Skip to main content
Open Access Publications from the University of California


UCLA Previously Published Works bannerUCLA

A systems genetics approach identifies Trp53inp2 as a link between cardiomyocyte glucose utilization and hypertrophic response.


Cardiac failure has been widely associated with an increase in glucose utilization. The aim of our study was to identify factors that mechanistically bridge this link between hyperglycemia and heart failure. Here, we screened the Hybrid Mouse Diversity Panel (HMDP) for substrate-specific cardiomyocyte candidates based on heart transcriptional profile and circulating nutrients. Next, we utilized an in vitro model of rat cardiomyocytes to demonstrate that the gene expression changes were in direct response to substrate abundance. After overlaying candidates of interest with a separate HMDP study evaluating isoproterenol-induced heart failure, we chose to focus on the gene Trp53inp2 as a cardiomyocyte glucose utilization-specific factor. Trp53inp2 gene knockdown in rat cardiomyocytes reduced expression and protein abundance of key glycolytic enzymes. This resulted in reduction of both glucose uptake and glycogen content in cardiomyocytes stimulated with isoproterenol. Furthermore, this reduction effectively blunted the capacity of glucose and isoprotereonol to synergistically induce hypertrophic gene expression and cell size expansion. We conclude that Trp53inp2 serves as regulator of cardiomyocyte glycolytic activity and can consequently regulate hypertrophic response in the context of elevated glucose content.NEW & NOTEWORTHY Here, we apply a novel method for screening transcripts based on a substrate-specific expression pattern to identify Trp53inp2 as an induced cardiomyocyte glucose utilization factor. We further show that reducing expression of the gene could effectively blunt hypertrophic response in the context of elevated glucose content.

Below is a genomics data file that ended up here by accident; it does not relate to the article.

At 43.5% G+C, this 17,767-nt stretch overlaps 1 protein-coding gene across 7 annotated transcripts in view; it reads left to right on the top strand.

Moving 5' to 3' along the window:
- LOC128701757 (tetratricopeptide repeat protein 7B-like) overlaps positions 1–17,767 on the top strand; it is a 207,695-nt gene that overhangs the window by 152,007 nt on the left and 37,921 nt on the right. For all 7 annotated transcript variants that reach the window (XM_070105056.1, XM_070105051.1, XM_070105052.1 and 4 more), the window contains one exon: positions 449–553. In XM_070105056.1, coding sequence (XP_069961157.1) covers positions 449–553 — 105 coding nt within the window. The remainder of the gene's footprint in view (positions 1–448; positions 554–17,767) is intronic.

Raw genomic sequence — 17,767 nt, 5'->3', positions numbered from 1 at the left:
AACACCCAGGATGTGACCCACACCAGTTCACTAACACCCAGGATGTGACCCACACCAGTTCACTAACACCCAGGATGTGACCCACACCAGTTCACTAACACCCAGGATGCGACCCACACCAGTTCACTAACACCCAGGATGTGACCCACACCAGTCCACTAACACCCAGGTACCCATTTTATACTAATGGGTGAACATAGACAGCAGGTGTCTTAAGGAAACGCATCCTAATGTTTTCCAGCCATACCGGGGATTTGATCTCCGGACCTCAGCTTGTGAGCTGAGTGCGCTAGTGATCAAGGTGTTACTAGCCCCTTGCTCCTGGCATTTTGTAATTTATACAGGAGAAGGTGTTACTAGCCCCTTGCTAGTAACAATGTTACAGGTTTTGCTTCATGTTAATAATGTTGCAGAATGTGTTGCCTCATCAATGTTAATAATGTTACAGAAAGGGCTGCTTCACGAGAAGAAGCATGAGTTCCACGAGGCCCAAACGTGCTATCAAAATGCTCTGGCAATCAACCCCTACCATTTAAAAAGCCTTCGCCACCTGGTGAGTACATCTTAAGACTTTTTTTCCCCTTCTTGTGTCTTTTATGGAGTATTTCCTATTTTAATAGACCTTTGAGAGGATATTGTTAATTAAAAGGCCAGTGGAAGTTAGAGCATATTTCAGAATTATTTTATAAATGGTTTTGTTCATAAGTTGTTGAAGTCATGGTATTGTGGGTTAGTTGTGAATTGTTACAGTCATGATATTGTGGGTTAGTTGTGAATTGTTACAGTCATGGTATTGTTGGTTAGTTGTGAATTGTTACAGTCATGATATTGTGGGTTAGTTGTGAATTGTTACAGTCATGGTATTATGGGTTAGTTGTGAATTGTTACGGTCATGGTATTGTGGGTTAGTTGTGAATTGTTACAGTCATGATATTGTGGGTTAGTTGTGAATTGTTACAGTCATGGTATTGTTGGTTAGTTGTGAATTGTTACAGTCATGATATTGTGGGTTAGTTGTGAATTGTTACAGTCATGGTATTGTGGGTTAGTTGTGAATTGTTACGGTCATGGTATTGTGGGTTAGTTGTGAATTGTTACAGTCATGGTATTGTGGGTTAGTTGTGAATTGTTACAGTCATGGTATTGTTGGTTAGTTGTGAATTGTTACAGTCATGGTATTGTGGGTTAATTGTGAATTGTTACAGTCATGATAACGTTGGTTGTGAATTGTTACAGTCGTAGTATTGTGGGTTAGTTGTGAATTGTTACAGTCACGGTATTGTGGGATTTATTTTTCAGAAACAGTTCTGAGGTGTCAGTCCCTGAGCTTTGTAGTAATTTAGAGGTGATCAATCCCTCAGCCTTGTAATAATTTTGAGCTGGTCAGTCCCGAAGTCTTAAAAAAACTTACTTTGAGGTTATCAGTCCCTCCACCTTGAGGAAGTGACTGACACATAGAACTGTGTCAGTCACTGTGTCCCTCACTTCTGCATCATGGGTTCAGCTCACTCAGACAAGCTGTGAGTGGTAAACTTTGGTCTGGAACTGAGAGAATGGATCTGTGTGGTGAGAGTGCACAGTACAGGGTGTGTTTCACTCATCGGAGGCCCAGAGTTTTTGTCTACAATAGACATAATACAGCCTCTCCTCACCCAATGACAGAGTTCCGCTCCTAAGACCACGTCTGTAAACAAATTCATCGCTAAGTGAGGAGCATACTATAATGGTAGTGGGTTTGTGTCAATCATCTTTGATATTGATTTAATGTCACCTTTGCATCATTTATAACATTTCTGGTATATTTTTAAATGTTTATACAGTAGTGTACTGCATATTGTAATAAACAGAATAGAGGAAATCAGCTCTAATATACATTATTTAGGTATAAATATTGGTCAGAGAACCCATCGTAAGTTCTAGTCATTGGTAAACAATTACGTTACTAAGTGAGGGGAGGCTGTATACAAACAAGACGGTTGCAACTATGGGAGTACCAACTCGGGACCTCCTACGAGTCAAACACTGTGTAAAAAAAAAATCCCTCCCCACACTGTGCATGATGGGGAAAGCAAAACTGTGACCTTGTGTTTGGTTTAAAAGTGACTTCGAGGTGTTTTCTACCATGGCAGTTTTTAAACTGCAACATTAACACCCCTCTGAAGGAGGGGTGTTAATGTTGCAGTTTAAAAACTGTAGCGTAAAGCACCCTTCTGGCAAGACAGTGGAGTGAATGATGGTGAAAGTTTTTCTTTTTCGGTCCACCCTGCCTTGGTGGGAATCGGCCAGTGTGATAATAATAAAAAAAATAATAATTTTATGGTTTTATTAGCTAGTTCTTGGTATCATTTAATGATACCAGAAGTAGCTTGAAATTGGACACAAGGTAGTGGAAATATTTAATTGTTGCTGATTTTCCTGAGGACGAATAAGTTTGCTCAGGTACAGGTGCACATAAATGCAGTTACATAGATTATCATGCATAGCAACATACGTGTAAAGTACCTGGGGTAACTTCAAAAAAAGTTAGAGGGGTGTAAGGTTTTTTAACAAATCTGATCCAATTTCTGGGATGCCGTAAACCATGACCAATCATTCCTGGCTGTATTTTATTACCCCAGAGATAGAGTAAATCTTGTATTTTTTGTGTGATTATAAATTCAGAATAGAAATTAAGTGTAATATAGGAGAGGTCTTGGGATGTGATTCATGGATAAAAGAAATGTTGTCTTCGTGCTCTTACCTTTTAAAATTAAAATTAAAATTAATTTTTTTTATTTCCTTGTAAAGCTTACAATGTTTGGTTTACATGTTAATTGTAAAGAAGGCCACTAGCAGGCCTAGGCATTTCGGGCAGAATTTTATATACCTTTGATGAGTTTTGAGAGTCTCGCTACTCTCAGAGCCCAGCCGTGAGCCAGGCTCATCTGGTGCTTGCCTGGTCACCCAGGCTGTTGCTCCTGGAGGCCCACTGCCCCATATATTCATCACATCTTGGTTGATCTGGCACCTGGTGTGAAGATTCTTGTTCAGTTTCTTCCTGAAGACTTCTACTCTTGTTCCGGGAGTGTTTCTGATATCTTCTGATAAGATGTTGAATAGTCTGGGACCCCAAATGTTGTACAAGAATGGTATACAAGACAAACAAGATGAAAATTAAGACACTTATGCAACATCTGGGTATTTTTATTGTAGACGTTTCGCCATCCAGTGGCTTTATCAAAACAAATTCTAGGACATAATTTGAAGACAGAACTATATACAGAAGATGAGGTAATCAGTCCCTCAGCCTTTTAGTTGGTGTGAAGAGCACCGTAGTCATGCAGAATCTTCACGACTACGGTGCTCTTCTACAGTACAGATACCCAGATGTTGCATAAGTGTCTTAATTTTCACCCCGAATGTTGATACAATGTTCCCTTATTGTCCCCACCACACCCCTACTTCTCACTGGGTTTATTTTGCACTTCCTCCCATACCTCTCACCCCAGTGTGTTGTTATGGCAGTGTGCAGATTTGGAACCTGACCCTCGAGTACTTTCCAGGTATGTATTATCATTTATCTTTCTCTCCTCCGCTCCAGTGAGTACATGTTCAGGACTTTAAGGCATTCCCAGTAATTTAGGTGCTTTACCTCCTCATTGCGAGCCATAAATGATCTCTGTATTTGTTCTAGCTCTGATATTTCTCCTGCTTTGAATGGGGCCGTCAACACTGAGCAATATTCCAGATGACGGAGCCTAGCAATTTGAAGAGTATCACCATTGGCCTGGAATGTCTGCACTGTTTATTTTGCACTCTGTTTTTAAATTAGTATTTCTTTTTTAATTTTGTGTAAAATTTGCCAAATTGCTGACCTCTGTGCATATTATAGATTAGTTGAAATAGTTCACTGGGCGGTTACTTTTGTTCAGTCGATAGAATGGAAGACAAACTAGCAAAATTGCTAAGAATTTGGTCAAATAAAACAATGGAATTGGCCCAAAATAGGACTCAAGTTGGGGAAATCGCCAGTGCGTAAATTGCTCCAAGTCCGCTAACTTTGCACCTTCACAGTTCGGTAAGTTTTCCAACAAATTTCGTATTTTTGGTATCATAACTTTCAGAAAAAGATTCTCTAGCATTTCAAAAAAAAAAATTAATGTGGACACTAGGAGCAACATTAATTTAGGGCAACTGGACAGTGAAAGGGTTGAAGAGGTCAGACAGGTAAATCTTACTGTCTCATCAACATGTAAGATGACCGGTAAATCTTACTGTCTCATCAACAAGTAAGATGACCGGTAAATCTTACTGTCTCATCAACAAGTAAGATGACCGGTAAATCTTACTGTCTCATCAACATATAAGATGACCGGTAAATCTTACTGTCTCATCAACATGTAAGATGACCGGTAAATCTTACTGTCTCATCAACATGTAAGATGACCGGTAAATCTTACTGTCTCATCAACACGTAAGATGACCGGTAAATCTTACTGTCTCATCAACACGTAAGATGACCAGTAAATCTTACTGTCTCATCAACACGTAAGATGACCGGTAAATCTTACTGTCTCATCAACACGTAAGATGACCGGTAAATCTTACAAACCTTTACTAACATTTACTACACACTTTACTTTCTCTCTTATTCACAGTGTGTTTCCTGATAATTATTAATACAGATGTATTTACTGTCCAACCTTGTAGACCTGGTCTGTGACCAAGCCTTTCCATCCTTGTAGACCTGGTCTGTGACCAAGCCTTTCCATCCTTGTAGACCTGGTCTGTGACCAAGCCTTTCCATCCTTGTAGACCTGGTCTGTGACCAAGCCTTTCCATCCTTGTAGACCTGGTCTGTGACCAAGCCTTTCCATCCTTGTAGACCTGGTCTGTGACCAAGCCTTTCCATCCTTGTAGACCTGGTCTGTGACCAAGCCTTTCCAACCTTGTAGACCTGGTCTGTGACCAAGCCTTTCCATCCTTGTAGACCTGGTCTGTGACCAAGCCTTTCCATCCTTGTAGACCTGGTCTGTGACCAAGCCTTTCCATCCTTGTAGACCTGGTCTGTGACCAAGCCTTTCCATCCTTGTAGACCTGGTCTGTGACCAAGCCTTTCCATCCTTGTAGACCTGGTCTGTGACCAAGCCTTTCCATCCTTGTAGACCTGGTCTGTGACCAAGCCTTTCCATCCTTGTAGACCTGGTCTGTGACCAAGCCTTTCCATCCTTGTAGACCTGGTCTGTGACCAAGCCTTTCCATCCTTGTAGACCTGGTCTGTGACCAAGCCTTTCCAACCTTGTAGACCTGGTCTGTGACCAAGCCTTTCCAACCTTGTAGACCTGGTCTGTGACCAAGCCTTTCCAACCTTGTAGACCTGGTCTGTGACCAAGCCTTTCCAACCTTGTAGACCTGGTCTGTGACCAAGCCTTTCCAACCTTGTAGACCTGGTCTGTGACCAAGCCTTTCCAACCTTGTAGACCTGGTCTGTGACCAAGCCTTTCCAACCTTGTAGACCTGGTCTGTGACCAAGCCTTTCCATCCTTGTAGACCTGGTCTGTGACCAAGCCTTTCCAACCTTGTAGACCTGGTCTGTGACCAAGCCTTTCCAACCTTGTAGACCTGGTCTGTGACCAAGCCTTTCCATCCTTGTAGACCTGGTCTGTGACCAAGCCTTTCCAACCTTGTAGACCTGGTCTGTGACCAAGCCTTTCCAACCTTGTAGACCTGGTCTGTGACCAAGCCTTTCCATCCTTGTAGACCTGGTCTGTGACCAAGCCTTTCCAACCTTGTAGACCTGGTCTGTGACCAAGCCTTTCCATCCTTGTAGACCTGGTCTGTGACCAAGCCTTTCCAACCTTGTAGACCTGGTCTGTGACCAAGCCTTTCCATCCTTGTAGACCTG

Many UC-authored scholarly publications are freely available on this site because of the UC's open access policies. Let us know how this access is important for you.

Main Content
For improved accessibility of PDF content, download the file to your device.
Current View